Parts 1 and 2 are mixed and homogenized. Part 3 is then added and thoroughly mixed to form a homogenous mixture.
400 ppm of Delvocid® was added to the dressing formula (200 ppm Natamycin). Samples of the dressing were then inoculated with yeast organisms and with Lactobacillus organisms. The yeast organisms were several species of Z bailii and S. cerevisiae and Z. rouxii obtained from spoiled dressings. The Lactobacillus was a combination of
Lactobacillus plantarum; and
The inoculation level was High, 10,000 to 100,000 organisms per milliliter, and Low, 100 to 1,000 organisms per milliliter. The effect of Natamycin was observed over a period of time and reported in Table 1. A control was run on the dressing alone without any preservative. This is reported in Table 2.
TABLE 1______________________________________ITALIAN DRESSING WITH 200 ppm NatamycinASSAY YEAST YEAST YEAST LACTIC LACTIC LACTICWEEK HIGH LOW A LOW B HIGH LOW A LOW B______________________________________0 13,000 <10 <10 44,000 440 4001 10 <10 NT 45,000 320 NT2 <10 <10 NT >300,000 3,000 NT3 <10 <10 NT TNTC 3,000 NT4 <10 <10 NT TNTC TNTC NT gassing gassing6 <10 <10 NT * * *8 <10 NT <1010 <10 NT <1012 <10 NT <1016 <10 NT <10______________________________________ TNTC Too Numerous To Count - over 3 × 106 NT Not Tested * Terminated
TABLE 2______________________________________ITALIAN DRESSING WITH NO PRESERVATIVEASSAY YEAST YEAST YEAST LACTIC LACTIC LACTICWEEK HIGH LOW A LOW B HIGH LOW A LOW B______________________________________0 21,000 370 260 36,000 350 5001 gassing gassing NT 100,000 400 NT2 * * * TNTC >30,000 NT3 * * *______________________________________ TNTC Too Numerous To Count - over 3 × 106 gassing equivalent to TNTC NT Not Tested * Terminated
200 ppm Nisaplin (5 ppm Nisin) and 50 ppm Delvocid (25 ppm Natamycin) were the dressing formulation. Samples of the dressing were inoculated with yeast and lactobacilli as in Example 1 and the effect observed and reported in Table 3.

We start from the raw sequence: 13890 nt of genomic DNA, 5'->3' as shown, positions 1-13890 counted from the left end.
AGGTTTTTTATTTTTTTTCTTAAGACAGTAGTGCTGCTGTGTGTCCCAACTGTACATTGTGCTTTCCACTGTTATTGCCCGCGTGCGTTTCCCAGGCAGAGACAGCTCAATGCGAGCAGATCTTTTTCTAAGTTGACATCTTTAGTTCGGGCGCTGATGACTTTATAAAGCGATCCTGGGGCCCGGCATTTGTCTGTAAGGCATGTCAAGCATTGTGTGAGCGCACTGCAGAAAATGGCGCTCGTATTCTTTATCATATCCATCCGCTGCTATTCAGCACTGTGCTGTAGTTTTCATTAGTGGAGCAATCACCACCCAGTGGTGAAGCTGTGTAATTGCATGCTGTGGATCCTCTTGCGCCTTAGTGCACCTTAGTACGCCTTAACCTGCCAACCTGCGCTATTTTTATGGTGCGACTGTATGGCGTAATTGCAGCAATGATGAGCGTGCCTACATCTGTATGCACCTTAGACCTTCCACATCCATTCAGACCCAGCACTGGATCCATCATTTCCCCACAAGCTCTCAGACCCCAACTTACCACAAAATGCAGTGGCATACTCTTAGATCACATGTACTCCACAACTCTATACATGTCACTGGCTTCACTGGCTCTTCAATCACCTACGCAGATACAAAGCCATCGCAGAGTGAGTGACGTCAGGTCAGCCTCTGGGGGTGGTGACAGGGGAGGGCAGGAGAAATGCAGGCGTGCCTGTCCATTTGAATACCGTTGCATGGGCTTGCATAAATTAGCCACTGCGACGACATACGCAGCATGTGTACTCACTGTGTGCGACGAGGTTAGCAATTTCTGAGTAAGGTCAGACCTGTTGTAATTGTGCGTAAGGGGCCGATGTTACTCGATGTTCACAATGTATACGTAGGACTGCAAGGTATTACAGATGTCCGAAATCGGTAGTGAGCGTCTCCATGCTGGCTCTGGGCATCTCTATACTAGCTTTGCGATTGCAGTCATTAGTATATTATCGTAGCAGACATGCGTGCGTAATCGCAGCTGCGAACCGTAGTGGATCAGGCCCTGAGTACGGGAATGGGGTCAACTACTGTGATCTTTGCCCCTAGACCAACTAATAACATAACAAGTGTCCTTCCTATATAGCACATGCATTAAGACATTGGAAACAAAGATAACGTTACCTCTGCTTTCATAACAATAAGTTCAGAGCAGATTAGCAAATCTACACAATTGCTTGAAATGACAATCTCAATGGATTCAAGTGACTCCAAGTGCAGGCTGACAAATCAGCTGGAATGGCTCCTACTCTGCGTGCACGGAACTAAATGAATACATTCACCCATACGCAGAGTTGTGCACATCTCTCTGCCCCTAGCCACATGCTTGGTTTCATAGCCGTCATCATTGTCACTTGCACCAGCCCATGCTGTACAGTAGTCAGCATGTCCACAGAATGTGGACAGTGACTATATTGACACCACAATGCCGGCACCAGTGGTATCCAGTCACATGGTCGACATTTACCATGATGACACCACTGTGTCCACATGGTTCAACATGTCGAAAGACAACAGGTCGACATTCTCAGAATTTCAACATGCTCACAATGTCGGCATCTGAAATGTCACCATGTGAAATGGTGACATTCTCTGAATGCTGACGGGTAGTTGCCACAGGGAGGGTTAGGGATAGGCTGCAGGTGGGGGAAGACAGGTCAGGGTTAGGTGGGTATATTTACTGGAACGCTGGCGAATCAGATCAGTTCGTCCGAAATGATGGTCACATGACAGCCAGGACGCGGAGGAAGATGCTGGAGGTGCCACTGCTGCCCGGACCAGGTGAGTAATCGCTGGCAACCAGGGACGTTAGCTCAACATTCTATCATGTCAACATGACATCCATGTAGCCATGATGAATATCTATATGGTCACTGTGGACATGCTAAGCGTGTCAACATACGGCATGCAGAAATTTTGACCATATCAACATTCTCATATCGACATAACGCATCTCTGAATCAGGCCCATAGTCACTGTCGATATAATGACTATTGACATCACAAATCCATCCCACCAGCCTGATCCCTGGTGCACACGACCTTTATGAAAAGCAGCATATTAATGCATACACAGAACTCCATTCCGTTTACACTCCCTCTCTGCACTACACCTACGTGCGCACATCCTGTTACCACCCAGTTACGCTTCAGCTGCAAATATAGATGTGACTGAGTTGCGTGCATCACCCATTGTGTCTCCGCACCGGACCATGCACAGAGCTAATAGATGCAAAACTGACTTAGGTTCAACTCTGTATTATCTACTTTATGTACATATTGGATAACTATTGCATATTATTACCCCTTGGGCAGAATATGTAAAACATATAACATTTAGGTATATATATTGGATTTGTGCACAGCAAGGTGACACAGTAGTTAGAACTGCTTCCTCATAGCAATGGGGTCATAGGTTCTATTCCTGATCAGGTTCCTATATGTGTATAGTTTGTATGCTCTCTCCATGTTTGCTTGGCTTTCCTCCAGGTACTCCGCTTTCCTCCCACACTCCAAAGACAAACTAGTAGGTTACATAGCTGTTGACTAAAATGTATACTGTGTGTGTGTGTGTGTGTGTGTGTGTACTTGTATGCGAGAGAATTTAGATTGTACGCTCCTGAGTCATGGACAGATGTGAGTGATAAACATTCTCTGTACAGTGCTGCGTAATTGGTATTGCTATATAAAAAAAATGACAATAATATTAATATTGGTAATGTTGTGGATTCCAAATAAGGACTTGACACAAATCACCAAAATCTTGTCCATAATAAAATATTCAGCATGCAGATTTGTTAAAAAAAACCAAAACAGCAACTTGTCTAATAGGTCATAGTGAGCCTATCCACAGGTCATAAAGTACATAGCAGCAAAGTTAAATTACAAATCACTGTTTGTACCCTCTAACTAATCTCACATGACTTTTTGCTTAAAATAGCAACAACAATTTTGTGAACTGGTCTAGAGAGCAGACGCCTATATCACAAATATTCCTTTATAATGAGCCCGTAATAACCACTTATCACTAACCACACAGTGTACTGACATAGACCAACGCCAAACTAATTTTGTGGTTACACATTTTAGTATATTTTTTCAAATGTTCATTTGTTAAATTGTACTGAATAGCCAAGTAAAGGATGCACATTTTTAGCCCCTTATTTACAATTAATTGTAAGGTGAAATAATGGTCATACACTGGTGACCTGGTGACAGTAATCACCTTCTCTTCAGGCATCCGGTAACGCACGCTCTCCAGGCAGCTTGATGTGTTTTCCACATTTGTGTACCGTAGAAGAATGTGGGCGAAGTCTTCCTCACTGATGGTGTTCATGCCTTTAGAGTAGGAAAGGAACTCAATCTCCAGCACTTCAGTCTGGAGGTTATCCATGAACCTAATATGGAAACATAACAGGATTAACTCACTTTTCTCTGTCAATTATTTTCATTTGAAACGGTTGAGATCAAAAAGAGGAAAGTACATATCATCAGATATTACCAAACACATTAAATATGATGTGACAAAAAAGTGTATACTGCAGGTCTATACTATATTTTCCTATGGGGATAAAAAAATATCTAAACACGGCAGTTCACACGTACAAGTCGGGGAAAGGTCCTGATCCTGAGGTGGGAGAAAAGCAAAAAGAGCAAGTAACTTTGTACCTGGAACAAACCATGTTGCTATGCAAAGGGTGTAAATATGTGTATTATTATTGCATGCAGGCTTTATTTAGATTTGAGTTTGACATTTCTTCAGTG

The amount of Nisin was increased to 10 ppm while the amount of Natamycin at 25 ppm and samples of dressing were inoculated and the effect observed and reported in Table 4.
TABLE 3______________________________________25 ppm Natamycin 5 ppm NisinASSAY YEAST YEAST YEAST LACTIC LACTIC LACTICWEEK HIGH LOW A LOW B HIGH LOW A LOW B______________________________________0 3,000 <10 100 14,000 150 1801 1,000 30 NT 300 <10 NT2 4,300 20 NT <10 <10 NT3 30,200 >3,000 NT <10 <10 NT4 gassing 770,000 NT 210 <10 NT6 * * * >3,000 <10 NT8 TNTC NT <1010 TNTC NT <1012 TNTC NT 780______________________________________ TNTC Too Numerous To Count (over 3 × 106) NT Not Tested * Terminated
TABLE 4______________________________________25 ppm Natamycin 10 ppm NisinASSAY YEAST YEAST YEAST LACTIC LACTIC LACTICWEEK HIGH LOW A LOW B HIGH LOW A LOW B______________________________________0 2,400 30 30 2,400 70 901 1,400 10 NT 70 <10 NT2 870 260 NT <10 <10 NT3 26,700 3,220 NT <10 <10 NT4 gassing 480,000 NT <10 <10 NT6 * * * <10 <10 NT8 <10 NT <1010 <10 NT <1012 <10 NT <1014 <10 NT <10______________________________________
From the results it is clear that 10 ppm Nisin prevented lactobacilli growth and 200 ppm Natamycin prevented yeast growth. It is expected that as little as 10 ppm Nisin will be effective to prevent lactobacilli growth in an appropriate medium.
Although the invention has been described in detail with respect to preferred embodiments thereof, variations and modifications will be readily apparent to those skilled in the art without departing from the spirit and scope of the inventions as set forth in the claims.
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|U.S. Classification||426/326, 426/321|
|International Classification||A23L2/44, A23L1/24, A23D7/06, A23F3/16, A23L1/30, A23L1/39, A23L3/3463|
|Cooperative Classification||A23F3/163, A23L3/34635, A23V2002/00, A23L27/60, A23L23/00, A23L2/44, A23D7/06, A23L33/10|
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|Dec 20, 1996||AS||Assignment|
Owner name: LIPTON, DIVISION OF CONOPCO, INC., NEW JERSEY
Free format text: ASSIGNMENT OF ASSIGNORS INTEREST;ASSIGNORS:CIRIGLIANO, MICHAEL CHARLES;BUCHANAN, MICHELE ALICE;REEL/FRAME:008364/0780
Effective date: 19961220